Frankly I have lost count of how many folks have given up skiing after a few days on snow because an idiot buddy taught them something silly that got them hurt.
    Some parents should be “avalanched” for doing that to their kids by the way…..

    I don’t believe this is a safety issue, it’s pure greed on part of the resort. Many of the ski resorts regardless of which part of the world they may be in are short sighted with quarterly earnings calls being more important than developing their own future clientele with inexpensive beginner packages restricting access to beginner lifts and areas only.

    If safety is their concerns then make beginner lessons so cheap nobody wants advice from their well meaning unskilled friends and go overboard and issue a free repeater pass for lesson takers so they come back and buy lift tickets and food and drinks and bring their friends and some of them will pay for lessons and become lifelong patrons.

    Just some thoughts from a 40 year plus professional in the industry….

    I’d take my business elsewhere and tell everyone about my experience, start a ski club and go places and take business from them if they are indeed that asinine about not being able to help your friends. Just be sure you are truly helping!

  2. Les dix lieux où jamais pour des raisons d’étique j’irais skier viens de trouver son numéro un.

  3. Kudos to Doug, I taught at a local mountain in PA for 9 yrs and it was exactly the way he’s describing it with the exception of our training. They encouraged us to continue advancing our training to be our best upon every opportunity and took advantage of those opportunities.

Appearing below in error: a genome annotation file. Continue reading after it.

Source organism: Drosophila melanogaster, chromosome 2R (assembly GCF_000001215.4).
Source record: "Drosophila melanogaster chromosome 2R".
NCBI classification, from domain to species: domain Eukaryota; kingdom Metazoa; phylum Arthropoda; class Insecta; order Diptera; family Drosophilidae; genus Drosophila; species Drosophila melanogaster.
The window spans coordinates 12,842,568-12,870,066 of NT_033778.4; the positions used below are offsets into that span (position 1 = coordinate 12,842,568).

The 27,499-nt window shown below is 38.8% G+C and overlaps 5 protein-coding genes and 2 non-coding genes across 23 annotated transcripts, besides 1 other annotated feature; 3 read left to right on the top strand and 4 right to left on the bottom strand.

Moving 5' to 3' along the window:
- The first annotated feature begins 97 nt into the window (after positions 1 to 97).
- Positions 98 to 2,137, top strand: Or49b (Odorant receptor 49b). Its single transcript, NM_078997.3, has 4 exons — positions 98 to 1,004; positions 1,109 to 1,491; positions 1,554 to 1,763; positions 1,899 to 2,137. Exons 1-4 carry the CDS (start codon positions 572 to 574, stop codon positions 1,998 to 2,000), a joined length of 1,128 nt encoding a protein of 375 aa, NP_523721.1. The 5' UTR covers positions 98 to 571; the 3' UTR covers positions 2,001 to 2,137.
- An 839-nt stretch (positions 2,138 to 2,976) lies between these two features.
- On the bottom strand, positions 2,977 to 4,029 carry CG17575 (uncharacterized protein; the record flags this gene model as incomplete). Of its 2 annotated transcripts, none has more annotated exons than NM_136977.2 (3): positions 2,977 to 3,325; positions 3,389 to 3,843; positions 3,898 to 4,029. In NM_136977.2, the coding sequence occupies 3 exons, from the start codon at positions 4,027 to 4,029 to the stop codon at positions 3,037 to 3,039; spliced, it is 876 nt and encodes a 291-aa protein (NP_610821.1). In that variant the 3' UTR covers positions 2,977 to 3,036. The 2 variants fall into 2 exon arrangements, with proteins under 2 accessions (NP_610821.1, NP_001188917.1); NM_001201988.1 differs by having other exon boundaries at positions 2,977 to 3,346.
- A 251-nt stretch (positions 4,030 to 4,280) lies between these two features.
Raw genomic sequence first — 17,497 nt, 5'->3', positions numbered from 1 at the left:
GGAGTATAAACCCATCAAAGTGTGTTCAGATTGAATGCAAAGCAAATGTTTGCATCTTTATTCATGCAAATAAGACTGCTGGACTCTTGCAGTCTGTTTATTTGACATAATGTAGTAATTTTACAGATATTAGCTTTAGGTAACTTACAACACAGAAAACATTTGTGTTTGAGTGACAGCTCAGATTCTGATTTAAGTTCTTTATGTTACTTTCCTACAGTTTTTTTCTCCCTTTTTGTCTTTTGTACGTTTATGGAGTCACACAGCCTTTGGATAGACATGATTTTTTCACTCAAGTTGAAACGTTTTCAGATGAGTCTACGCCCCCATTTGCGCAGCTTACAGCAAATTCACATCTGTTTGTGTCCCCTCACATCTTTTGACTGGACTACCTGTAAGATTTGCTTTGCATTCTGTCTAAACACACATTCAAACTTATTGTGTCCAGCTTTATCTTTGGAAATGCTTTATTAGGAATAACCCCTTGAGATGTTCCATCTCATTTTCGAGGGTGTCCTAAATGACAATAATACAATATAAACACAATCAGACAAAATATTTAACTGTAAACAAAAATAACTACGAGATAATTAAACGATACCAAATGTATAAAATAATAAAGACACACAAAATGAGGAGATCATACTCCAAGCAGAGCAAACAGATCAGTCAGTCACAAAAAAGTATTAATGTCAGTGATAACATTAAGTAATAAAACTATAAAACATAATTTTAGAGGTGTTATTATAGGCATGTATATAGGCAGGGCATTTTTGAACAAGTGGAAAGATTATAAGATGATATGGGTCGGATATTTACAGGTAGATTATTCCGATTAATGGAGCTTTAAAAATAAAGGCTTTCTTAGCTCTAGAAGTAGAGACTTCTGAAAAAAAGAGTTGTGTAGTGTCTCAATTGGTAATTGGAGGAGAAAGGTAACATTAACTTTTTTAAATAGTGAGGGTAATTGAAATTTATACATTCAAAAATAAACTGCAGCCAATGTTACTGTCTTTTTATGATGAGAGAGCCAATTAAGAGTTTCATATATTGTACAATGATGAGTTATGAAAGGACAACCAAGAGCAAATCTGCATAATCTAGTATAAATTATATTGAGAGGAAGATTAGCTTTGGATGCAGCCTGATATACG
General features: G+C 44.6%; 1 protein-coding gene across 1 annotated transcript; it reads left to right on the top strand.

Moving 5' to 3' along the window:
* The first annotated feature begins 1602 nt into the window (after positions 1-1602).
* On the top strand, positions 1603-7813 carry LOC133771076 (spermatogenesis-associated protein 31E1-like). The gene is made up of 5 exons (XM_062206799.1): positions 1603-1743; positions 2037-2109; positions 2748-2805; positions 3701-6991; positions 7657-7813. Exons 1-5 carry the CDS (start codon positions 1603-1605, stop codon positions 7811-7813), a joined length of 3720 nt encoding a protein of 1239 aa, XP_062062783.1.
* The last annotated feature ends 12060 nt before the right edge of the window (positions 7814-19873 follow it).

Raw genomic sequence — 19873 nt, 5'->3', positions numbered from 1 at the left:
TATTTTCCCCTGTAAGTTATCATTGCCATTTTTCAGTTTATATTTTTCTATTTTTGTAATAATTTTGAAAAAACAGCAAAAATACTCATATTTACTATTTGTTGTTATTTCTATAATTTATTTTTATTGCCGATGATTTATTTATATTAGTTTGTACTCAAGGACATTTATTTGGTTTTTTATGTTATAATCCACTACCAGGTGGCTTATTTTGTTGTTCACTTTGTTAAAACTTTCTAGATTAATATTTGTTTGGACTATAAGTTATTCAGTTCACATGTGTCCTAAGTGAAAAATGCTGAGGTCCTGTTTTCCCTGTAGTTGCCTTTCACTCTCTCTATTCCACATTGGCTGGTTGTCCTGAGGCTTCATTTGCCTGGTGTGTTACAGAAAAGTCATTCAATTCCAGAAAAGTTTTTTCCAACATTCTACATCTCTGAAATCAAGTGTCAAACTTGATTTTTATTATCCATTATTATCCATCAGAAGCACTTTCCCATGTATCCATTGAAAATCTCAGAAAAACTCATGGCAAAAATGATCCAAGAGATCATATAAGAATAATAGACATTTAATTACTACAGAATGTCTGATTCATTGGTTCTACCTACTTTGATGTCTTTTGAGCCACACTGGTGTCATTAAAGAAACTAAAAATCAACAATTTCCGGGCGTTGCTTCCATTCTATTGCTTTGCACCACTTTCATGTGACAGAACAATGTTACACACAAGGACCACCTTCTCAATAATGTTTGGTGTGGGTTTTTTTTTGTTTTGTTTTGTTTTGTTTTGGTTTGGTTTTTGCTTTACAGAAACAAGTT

4. Skiing in 2023: expensive equipment / clothing + overpriced lift tickets (in the US – $150+ daily lift tickets not uncommon; not something an average family can afford) + expensive ski lodge food (eg, $15 hot dogs) + now ‘forced’ lessons (where else do you see this? Tennis court? Bowling alley? Swimming beach? Golf course? Climbing wall? – all privately-owned entities) = skiing becoming an ELITE past time, for wealthy people only.

  5. I have been a ski instructor employed by a nearby resort for 5 years. I find the resort’s actions objectionable, but not surprising. In my opinion, even if this person is getting paid by his “friends”, he is doing nothing wrong, as long as he’s not claiming to be something he’s not and there is no fraud.

    Why do I feel this way?

    Too many resorts are over-charging for lessons provided by so-called “professional instructors” whose only qualifications are that they can get down an intermediate trail and got maybe 16 hours of training their first year. This is exactly how I was hired 5 years ago.

    The bottom line is that resorts cheap out on instructor pay and training. Many get paid minimum wage plus tips, and their resort seldom pays for more than basic training each year. An instructor who wants to be a true professional ends up shelling out thousands of dollars for travel, accommodations, classes and certification. This has been my experience.

    Why do I teach? Because I love to ski and I love to teach. I find it insane that I could be tossed off the slopes for helping a friend or relative to ski when I am not on duty.

    This sport needs to encourage people to take up the sport.

  6. It sounds kind of chicken-shlt to me, on the part of the ‘RESORT’.
    They sound like they’re ‘SPECIAL’ people.